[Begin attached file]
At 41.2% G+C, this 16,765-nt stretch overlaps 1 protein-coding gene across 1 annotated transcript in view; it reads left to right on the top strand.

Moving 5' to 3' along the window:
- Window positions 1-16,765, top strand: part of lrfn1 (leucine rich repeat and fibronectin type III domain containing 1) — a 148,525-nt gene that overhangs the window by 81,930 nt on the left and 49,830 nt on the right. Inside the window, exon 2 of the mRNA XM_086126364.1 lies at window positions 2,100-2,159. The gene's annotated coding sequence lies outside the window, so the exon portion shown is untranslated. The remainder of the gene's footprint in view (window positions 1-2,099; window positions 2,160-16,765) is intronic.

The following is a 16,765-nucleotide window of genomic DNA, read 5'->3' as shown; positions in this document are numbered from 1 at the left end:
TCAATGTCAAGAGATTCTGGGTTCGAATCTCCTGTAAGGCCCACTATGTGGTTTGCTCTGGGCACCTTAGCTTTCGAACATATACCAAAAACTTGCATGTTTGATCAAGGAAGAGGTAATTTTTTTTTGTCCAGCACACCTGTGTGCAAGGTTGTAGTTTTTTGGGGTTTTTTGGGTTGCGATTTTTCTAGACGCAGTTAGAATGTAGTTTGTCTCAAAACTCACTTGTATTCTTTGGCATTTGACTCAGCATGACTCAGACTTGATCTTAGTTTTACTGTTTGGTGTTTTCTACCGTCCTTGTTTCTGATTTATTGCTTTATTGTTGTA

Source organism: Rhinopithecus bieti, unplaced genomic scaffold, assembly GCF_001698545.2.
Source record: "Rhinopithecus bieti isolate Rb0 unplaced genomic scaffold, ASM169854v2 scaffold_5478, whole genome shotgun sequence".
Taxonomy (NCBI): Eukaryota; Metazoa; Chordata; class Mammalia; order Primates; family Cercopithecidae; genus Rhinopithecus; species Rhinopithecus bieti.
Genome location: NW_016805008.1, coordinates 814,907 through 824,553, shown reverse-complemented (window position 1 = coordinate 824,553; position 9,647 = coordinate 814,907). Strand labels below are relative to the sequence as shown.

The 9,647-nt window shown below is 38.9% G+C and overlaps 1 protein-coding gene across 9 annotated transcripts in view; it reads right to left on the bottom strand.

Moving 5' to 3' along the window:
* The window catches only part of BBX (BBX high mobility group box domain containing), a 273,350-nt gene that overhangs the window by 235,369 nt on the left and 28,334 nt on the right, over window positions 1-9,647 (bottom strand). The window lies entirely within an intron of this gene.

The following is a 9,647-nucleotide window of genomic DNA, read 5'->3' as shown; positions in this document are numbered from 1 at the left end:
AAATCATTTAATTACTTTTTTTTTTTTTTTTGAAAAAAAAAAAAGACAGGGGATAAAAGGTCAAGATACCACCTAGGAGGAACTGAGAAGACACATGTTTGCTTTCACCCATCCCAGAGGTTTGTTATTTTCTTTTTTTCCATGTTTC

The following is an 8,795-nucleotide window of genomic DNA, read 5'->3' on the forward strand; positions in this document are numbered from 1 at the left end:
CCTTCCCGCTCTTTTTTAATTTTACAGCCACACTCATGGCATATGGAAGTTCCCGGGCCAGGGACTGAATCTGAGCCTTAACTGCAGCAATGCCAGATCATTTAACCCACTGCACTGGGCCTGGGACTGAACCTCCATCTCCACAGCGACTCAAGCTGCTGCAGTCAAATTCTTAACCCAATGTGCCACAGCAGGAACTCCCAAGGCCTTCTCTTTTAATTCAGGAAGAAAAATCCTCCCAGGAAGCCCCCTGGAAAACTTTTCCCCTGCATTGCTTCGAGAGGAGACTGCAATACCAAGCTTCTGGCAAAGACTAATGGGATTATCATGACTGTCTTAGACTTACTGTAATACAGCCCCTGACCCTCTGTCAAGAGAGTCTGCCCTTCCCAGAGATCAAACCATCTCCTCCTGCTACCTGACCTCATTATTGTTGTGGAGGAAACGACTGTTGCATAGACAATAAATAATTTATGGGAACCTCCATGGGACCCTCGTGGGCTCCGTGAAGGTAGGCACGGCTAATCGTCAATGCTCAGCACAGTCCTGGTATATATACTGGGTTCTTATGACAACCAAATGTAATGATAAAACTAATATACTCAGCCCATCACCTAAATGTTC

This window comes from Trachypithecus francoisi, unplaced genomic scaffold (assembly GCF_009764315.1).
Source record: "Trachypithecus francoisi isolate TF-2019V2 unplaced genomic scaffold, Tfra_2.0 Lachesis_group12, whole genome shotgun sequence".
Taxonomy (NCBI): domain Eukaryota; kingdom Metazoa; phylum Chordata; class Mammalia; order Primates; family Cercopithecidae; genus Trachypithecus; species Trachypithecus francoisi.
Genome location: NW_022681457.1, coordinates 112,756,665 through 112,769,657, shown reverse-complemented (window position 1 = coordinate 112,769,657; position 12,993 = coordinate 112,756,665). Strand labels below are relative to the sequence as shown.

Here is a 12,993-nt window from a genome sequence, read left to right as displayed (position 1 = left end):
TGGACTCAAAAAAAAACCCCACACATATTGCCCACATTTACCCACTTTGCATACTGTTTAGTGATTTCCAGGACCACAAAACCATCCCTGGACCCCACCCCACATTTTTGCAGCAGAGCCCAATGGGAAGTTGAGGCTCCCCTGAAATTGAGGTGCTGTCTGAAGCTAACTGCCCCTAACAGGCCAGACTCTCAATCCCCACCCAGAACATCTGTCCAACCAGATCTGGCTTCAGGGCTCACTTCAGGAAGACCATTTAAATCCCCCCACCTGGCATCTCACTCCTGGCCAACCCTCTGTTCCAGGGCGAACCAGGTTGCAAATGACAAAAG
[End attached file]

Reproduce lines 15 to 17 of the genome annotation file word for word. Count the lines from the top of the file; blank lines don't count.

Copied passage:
The following is an 8,795-nucleotide window of genomic DNA, read 5'->3' on the forward strand; positions in this document are numbered from 1 at the left end:
CCTTCCCGCTCTTTTTTAATTTTACAGCCACACTCATGGCATATGGAAGTTCCCGGGCCAGGGACTGAATCTGAGCCTTAACTGCAGCAATGCCAGATCATTTAACCCACTGCACTGGGCCTGGGACTGAACCTCCATCTCCACAGCGACTCAAGCTGCTGCAGTCAAATTCTTAACCCAATGTGCCACAGCAGGAACTCCCAAGGCCTTCTCTTTTAATTCAGGAAGAAAAATCCTCCCAGGAAGCCCCCTGGAAAACTTTTCCCCTGCATTGCTTCGAGAGGAGACTGCAATACCAAGCTTCTGGCAAAGACTAATGGGATTATCATGACTGTCTTAGACTTACTGTAATACAGCCCCTGACCCTCTGTCAAGAGAGTCTGCCCTTCCCAGAGATCAAACCATCTCCTCCTGCTACCTGACCTCATTATTGTTGTGGAGGAAACGACTGTTGCATAGACAATAAATAATTTATGGGAACCTCCATGGGACCCTCGTGGGCTCCGTGAAGGTAGGCACGGCTAATCGTCAATGCTCAGCACAGTCCTGGTATATATACTGGGTTCTTATGACAACCAAATGTAATGATAAAACTAATATACTCAGCCCATCACCTAAATGTTC

This window comes from Trachypithecus francoisi, unplaced genomic scaffold (assembly GCF_009764315.1).